: Srajan Ebaen
Financial interests: click here
Sources: 27" iMac with 5K Retina display, 4GHz quad-core engine with 4.4GHz turbo boost, 3TB Fusion Drive, 16GB SDRAM, OSX Yosemite, PureMusic 2.04, Tidal & Qobuz lossless streaming, COS Engineering D1, Metrum Hex, AURALiC Vega, Aqua Hifi La Scala MkII, SOtM dX-USB HD w. super-clock upgrade & mBPS-d2s, Apple iPod Classic 160GB (AIFF), Astell& Kern AK100 modified by Red Wine Audio, Cambridge Audio iD100, Pro-Ject Dock Box S Digital, Pure i20
Power & integrated amplifiers: Pass Labs XA30.8, FirstWatt S1, F6; Crayon Audio CFA-1.2; Goldmund Job 225; Gato Audio DIA-250; Aura Note Premier; Wyred4Sound mINT; AURALiC Merak [on loan]
Loudspeakers: EnigmAcoustics M1, Albedo Audio Aptica; soundkaos Wave 40; Boenicke Audio W5se; Zu Audio Submission; German Physiks HRS-120, Gallo Strada II w. TR-3D subwoofer
Cables: Complete loom of Zu Event; KingRex uArt double-header USB; Tombo Trøn S/PDIF; van den Hul AES/EBU; AudioQuest Diamond glass-fibre Toslink; Arkana Research XLR/RCA and speaker cables [on loan]
Power delivery: Vibex Granada/Alhambra on all components
Equipment rack: Artesania Audio Exoteryc double-wide 3-tier with optional glass shelves, Rajasthani hardwood rack for amps
Sundry accessories: Acoustic System resonators
Room: Irregularly shaped 9.5 x 10m open floor plan with additional 2nd-floor loft; wood-paneled sloping ceiling; parquet flooring; lots of non-parallel surfaces (pictorial tour here)
Review component retail: $1'200

Dogged. Or doggone? The one means being persistent or stubbornly tenacious. The other is plain hot damn! When it comes to April Music boss Simon Lee, both apply. Unlike those with flowery lip service about hifi's escalating prices, our man has pushed products which are meant to disrupt sound quality at stickers which the average mortal will still consider; and has done so for many years now.

Of course when Simon shows up in glitzy Las Vegas with just his pert €3'000 Aura V2 CD/receiver—also a USB and iDevice DAC—plus a pair of French speakers he likes, he doesn't do diddly squat to stop those dead in their tracks who chase expensive bling. One glance at the chrome Aura has those folks pass right on by. The deck is too small, too doggone integrated, too pretty, too cheap. It reeks of... well, lifestyle stuff. That couldn't possibly be any serious kit.

And so the wheel of audio dharma turns. Would it crush our South Korean's dream of building RealFi for real people? Not. A dogged Simon buggers on undeterred. Instead of pursuing the ultra high end to romance the nouveau riche in Dubai, China or Russia who always have discretionary fun funds no matter what, Simon's efforts are on more affordable stuff like today's Stello S100MkII. That's a 50wpc class A/B Mosfet stereo amp with RCA/XLR inputs for $1'200, with a clam-shell chassis designed by Neal Feay, the famous Santa Barbara metal workshop.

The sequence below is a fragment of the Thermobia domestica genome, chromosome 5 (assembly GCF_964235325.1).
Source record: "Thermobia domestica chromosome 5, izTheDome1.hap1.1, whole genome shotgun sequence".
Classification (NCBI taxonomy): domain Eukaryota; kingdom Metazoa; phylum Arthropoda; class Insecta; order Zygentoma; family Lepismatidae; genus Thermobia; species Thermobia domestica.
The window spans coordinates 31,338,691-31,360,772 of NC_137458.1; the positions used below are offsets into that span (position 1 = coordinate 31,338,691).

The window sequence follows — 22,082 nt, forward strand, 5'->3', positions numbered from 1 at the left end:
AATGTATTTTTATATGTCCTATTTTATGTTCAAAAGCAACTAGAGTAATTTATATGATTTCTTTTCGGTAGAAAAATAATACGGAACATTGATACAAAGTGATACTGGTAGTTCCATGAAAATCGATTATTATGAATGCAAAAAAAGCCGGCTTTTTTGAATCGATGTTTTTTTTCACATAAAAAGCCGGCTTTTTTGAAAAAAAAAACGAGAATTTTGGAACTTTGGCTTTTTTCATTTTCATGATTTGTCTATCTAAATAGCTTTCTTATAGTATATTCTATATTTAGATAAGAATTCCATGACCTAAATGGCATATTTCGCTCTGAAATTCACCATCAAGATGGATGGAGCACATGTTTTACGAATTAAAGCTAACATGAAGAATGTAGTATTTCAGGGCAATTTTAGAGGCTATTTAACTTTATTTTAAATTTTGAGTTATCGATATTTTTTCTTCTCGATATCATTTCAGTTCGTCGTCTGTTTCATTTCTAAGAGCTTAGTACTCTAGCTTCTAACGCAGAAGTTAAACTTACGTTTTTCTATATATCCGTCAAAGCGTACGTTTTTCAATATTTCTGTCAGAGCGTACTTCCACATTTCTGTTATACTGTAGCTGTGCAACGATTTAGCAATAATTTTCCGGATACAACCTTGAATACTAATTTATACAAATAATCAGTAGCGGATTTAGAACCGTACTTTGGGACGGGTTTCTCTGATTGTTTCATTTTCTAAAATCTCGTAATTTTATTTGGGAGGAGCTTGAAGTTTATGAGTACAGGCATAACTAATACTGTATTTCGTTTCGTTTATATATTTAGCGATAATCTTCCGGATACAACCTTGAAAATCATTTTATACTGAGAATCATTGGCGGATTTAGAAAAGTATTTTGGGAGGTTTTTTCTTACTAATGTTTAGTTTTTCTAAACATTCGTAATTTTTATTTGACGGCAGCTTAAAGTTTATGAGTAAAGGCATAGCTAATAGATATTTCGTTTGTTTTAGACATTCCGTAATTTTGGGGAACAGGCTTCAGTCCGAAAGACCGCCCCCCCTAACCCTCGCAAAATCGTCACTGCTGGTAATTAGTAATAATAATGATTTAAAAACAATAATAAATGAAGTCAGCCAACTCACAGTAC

The same facility also supplies industrial design and enclosure sex to Ayre, Constellation Audio, Playback Design, Resolution Audio and other high-end luminaries.

With its top half removed, this gutted shot explains the absence of a traditional bristly, unshaven he-man heat sink. The four output transistors (two per channel, one per phase) mount directly to the smooth aluminium belly. That turns the entire chassis into a thermal dissipator. 50 watts into 8Ω aren't Herculean if your name be Wayne 'The Rock' Johnson but Poirot's leetle grey cells would proclaim them plenty sufficient for most reasonable tasks.

And that theme of reasonable continues with dimensions of 22 x 5.4 x 30cm WxHxD and less than 4.5kg of mass. Forget biwire nonsense or Carbon-fibre reinforced wing nuts for terminals. Forget turned pointy footers too. It's plastic nuts and rubber bumpers on this menu. Rather than leather-clad novelty, it's got spiral-bound history. This is a Mark II version after all. And the original Aura Completer and Aura Vita integrated were further variations on the 50-watt single-ended push/pull motif which the current S100 reiterates in its most refined form yet.

I'd bought it as the bottom half of a desktop Stello sandwich, with my HP100MkII headphone / preamp / USB DAC hopping on top. My secret sauce would be Simon's proven knack to combine non-exotic parts into a winning recipe. He admires the same maximizer craft about his friend Mark Levinson whom he visited in Annecy/France just outside Geneva after last year's HighEnd Munich show. He considers it sound tuning. It's a very different thing than yer average mod man who goes after recognized pricey boutique parts without knowing how to devise a first-class circuit from scratch. Simon has little patience for that approach. He has no interest in it. He's the conductor. His parts make up his symphony. And they better play as he tells 'em to during rehearsal or they're sacked and replaced.

It's casual phrasing for a very serious talent. It's what creates non-exotic pricing which more people can afford. It completely bypasses the trophy hunters who must have Vishay resistors, Duelund capacitors, Furutech connectors, specially treated PCB with extra-thick gold-plated traces, hulking face plates and deluxe Plitron transformers. With Stello, there's no big-game safari. There's simply a gifted designer committed to making your buck, rupee, shekel, dinar or kronar go the extra mile. It's why my wife and I love Simon's stuff and already have it in various small systems throughout our digs. And it's why, despite having acquired this piece for personal pleasure going in, I wrote a review on it. Usually I get paid to write. It's how I make a living. For once I didn't mind being out of pocket to work. With the right inspiration and excitement, why not for a change?